LG Quantum Review

Introduction and Design

The launch of Windows Phone 7 has been greeted with open arms and adulation by consumers all around due to its fresh new looks, responsiveness, and the complete reinvention of a Windows OS on a mobile scale. But compared to the majority of the existing pack of Windows Phone 7 smartphones, the LG Quantum C900 separates itself ever so slightly by being the sole one to sport a landscape style QWERTY keyboard. Since it's priced evenly with the existing crop at $199.99 with a contract, will its keyboard become the driving force to persuade customers to choose it over other offerings?

The package contains:

  • LG Quantum
  • microUSB Cable
  • Wall Charger
  • Quick Start Guide
  • 3.5mm Stereo Headset


Even after glancing over the LG Quantum a couple of times, it's quite telling that its design doesn't necessarily take precedence over the alluring look of its brand spanking new mobile platform. Instead, its approach is much too ordinary as it borrows styles featured on previous handsets with its predominantly soft touch coating exterior and accenting metallic rear cover. Upon holding it, there is no hiding the kind of weight (6.21 oz) it's packing as it also looks a bit more bulky (0.60” thick) compared to the streamlined nature of something like the Motorola DROID 2. However, its solid construction provides a sense of durability in fending off the adverse affects of normal wear and tear.

You can compare the LG Quantum with many other phones using our Size Visualization Tool.

The LG Quantum employs a brilliant looking 3.5” TFT display thanks partly to is WVGA (480 x 800) resolution. Essentially, it's able to provide ample visibility with even the tiniest of text, and colors that retain their natural tones in just about every angle.  Moreover, the level of responsiveness is accurate enough in registering subtle touches and complex gestures. Though, we're not particularly too content with its brightness output as it still requires being shielded in direct sunlight.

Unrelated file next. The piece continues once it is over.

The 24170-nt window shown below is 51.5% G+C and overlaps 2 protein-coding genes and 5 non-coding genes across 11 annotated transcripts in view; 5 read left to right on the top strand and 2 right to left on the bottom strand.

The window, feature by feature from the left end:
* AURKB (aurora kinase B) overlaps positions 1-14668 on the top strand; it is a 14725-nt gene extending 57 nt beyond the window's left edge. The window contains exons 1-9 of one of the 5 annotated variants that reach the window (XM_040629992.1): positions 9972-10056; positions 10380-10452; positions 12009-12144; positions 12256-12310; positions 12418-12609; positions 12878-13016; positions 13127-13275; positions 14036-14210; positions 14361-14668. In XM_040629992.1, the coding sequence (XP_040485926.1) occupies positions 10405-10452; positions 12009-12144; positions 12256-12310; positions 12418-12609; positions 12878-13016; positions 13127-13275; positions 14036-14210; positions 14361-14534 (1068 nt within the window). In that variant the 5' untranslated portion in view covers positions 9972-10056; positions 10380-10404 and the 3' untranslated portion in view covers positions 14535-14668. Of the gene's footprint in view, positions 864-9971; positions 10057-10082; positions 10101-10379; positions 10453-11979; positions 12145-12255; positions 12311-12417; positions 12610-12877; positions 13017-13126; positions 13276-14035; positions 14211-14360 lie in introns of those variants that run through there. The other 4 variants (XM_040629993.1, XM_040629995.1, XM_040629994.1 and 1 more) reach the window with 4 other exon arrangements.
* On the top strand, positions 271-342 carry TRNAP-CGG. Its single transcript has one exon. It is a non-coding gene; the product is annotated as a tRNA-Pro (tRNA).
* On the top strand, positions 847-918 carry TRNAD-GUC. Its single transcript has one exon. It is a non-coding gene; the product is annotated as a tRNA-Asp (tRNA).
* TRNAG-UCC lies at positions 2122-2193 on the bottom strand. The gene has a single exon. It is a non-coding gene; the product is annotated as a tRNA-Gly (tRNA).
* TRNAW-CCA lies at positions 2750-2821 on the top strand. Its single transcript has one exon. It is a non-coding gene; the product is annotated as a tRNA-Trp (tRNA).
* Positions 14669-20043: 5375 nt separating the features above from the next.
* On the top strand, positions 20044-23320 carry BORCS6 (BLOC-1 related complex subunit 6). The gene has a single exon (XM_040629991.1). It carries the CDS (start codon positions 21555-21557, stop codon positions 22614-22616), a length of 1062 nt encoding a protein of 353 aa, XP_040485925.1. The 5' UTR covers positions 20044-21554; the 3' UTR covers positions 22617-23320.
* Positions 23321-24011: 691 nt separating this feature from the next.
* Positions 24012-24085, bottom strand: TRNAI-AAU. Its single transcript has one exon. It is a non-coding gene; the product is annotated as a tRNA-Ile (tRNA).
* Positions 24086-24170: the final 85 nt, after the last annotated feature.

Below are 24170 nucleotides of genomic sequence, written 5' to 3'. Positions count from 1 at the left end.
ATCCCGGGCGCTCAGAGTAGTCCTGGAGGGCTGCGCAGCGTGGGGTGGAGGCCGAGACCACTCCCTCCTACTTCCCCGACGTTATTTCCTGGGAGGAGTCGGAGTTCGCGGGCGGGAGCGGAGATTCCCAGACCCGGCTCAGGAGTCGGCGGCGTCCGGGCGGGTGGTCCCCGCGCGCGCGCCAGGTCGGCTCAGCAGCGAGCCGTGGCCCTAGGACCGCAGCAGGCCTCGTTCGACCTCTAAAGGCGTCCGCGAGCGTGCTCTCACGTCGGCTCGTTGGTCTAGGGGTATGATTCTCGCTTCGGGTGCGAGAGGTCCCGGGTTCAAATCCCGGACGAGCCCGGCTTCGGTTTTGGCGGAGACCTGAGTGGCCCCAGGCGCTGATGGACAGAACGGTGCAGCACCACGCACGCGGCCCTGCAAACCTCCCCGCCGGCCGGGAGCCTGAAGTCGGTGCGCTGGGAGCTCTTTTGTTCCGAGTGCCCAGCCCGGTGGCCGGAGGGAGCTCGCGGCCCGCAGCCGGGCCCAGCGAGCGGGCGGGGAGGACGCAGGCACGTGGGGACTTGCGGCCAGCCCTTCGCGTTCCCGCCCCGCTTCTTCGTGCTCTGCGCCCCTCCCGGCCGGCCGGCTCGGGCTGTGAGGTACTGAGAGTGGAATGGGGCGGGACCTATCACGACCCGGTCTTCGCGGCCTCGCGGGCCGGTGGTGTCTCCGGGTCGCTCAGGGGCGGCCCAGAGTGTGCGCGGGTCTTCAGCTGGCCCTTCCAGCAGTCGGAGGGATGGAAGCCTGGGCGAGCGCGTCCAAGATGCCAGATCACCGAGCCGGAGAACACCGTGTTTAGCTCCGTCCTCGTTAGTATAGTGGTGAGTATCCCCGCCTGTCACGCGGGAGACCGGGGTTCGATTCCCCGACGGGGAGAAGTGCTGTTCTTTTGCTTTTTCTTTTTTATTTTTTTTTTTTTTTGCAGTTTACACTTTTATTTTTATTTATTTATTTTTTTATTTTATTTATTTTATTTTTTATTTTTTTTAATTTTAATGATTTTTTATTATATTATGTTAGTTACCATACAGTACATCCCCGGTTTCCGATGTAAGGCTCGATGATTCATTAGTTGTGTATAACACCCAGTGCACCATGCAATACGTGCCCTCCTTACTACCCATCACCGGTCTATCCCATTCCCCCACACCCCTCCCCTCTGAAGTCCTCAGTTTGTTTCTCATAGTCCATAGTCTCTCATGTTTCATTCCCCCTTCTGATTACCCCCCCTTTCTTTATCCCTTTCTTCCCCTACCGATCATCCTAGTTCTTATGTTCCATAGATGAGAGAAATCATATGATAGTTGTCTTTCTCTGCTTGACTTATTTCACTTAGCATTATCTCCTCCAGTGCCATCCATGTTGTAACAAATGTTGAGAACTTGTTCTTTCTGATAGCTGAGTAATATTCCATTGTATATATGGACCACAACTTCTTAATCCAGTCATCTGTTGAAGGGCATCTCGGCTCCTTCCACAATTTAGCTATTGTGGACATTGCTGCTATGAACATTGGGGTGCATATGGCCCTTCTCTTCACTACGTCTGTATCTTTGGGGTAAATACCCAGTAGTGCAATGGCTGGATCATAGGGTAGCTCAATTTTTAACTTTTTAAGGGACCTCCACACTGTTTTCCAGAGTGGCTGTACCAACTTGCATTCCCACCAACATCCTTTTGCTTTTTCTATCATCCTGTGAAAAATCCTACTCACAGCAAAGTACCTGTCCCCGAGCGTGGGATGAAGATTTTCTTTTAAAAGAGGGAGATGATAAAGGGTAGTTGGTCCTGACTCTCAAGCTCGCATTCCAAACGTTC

It's near impossible to accidentally press either of the capacitive buttons, the back and search keys, because they're spaced so far apart from one another. As for the home button, which is an actual physical one, its placement squarely in the center-bottom is fitting – but it's rather difficult to feel out seeing that it's almost flush to the surface.

We're fairly content with the snappy opening and closing mechanism of the handset as it locks firmly into place to expose its 4-row keyboard. Despite being somewhat flush to the surface, buttons are large enough to make them distinguishable by any finger size. Moreover, the decent tactile response it exhibits manages to enable speed typing without much pause or fault. However, we find it strange that the shift and function buttons, which are recessed and difficult to press, are separated from the rest of the keyboard on the left side.

The microUSB port is hidden behind a plastic flap on the left side of the phone, while the thin looking volume rocker and two-level shutter key are placed on the right side. Unfortunately, there is some difficulty in distinguishing them and they offer a lacking response when pressed. On the top edge, we're greeted to the appropriately placed 3.5mm headset jack and dedicated power button – the latter of which shares the same indistinguishable feel of the other buttons.

Turning over to its rear, we find the 5-megapixel auto-focus camera with LED flash in its usual spot, while the speakerphone grill hugs close to the bottom edge. Removing the back cover is accomplished with an effortless yank which will then provide access to the 1,500 mAh battery and SIM card slot.

LG Quantum 360-degree View:

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